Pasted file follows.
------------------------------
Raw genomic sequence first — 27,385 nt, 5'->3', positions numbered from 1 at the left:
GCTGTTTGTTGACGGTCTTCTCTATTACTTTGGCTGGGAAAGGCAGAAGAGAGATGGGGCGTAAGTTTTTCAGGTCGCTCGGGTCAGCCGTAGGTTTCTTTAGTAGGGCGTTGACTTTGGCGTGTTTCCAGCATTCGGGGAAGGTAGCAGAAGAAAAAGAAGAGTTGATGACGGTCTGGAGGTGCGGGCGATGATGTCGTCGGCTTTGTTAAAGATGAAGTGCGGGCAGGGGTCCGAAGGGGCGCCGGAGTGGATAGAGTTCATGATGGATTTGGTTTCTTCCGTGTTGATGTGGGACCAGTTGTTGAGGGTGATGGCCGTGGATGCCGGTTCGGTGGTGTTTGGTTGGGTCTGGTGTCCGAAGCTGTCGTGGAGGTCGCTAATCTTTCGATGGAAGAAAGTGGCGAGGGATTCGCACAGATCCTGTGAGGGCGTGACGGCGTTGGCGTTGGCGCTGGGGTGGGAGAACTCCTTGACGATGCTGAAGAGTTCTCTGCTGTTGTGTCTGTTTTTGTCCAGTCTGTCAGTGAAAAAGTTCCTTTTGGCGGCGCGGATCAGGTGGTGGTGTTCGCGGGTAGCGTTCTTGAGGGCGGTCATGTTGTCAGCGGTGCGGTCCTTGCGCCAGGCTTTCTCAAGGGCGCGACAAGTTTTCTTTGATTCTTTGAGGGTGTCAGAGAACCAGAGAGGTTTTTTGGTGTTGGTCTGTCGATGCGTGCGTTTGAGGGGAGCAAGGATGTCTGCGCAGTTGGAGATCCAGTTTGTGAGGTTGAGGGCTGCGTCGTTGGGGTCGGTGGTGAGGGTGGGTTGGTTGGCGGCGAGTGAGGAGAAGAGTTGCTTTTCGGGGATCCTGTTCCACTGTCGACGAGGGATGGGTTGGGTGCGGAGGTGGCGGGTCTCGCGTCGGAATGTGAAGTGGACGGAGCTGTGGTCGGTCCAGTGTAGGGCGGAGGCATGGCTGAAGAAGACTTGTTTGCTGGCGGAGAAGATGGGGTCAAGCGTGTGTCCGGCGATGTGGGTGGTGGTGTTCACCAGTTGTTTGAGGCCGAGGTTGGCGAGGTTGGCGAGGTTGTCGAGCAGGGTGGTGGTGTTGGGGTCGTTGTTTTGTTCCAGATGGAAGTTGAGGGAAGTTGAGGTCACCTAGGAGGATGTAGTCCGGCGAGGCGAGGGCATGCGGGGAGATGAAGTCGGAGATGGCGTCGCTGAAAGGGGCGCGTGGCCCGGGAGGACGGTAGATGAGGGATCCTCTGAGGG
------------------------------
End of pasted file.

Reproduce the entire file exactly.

Raw genomic sequence first — 27,385 nt, 5'->3', positions numbered from 1 at the left:
GCTGTTTGTTGACGGTCTTCTCTATTACTTTGGCTGGGAAAGGCAGAAGAGAGATGGGGCGTAAGTTTTTCAGGTCGCTCGGGTCAGCCGTAGGTTTCTTTAGTAGGGCGTTGACTTTGGCGTGTTTCCAGCATTCGGGGAAGGTAGCAGAAGAAAAAGAAGAGTTGATGACGGTCTGGAGGTGCGGGCGATGATGTCGTCGGCTTTGTTAAAGATGAAGTGCGGGCAGGGGTCCGAAGGGGCGCCGGAGTGGATAGAGTTCATGATGGATTTGGTTTCTTCCGTGTTGATGTGGGACCAGTTGTTGAGGGTGATGGCCGTGGATGCCGGTTCGGTGGTGTTTGGTTGGGTCTGGTGTCCGAAGCTGTCGTGGAGGTCGCTAATCTTTCGATGGAAGAAAGTGGCGAGGGATTCGCACAGATCCTGTGAGGGCGTGACGGCGTTGGCGTTGGCGCTGGGGTGGGAGAACTCCTTGACGATGCTGAAGAGTTCTCTGCTGTTGTGTCTGTTTTTGTCCAGTCTGTCAGTGAAAAAGTTCCTTTTGGCGGCGCGGATCAGGTGGTGGTGTTCGCGGGTAGCGTTCTTGAGGGCGGTCATGTTGTCAGCGGTGCGGTCCTTGCGCCAGGCTTTCTCAAGGGCGCGACAAGTTTTCTTTGATTCTTTGAGGGTGTCAGAGAACCAGAGAGGTTTTTTGGTGTTGGTCTGTCGATGCGTGCGTTTGAGGGGAGCAAGGATGTCTGCGCAGTTGGAGATCCAGTTTGTGAGGTTGAGGGCTGCGTCGTTGGGGTCGGTGGTGAGGGTGGGTTGGTTGGCGGCGAGTGAGGAGAAGAGTTGCTTTTCGGGGATCCTGTTCCACTGTCGACGAGGGATGGGTTGGGTGCGGAGGTGGCGGGTCTCGCGTCGGAATGTGAAGTGGACGGAGCTGTGGTCGGTCCAGTGTAGGGCGGAGGCATGGCTGAAGAAGACTTGTTTGCTGGCGGAGAAGATGGGGTCAAGCGTGTGTCCGGCGATGTGGGTGGTGGTGTTCACCAGTTGTTTGAGGCCGAGGTTGGCGAGGTTGGCGAGGTTGTCGAGCAGGGTGGTGGTGTTGGGGTCGTTGTTTTGTTCCAGATGGAAGTTGAGGGAAGTTGAGGTCACCTAGGAGGATGTAGTCCGGCGAGGCGAGGGCATGCGGGGAGATGAAGTCGGAGATGGCGTCGCTGAAAGGGGCGCGTGGCCCGGGAGGACGGTAGATGAGGGATCCTCTGAGGG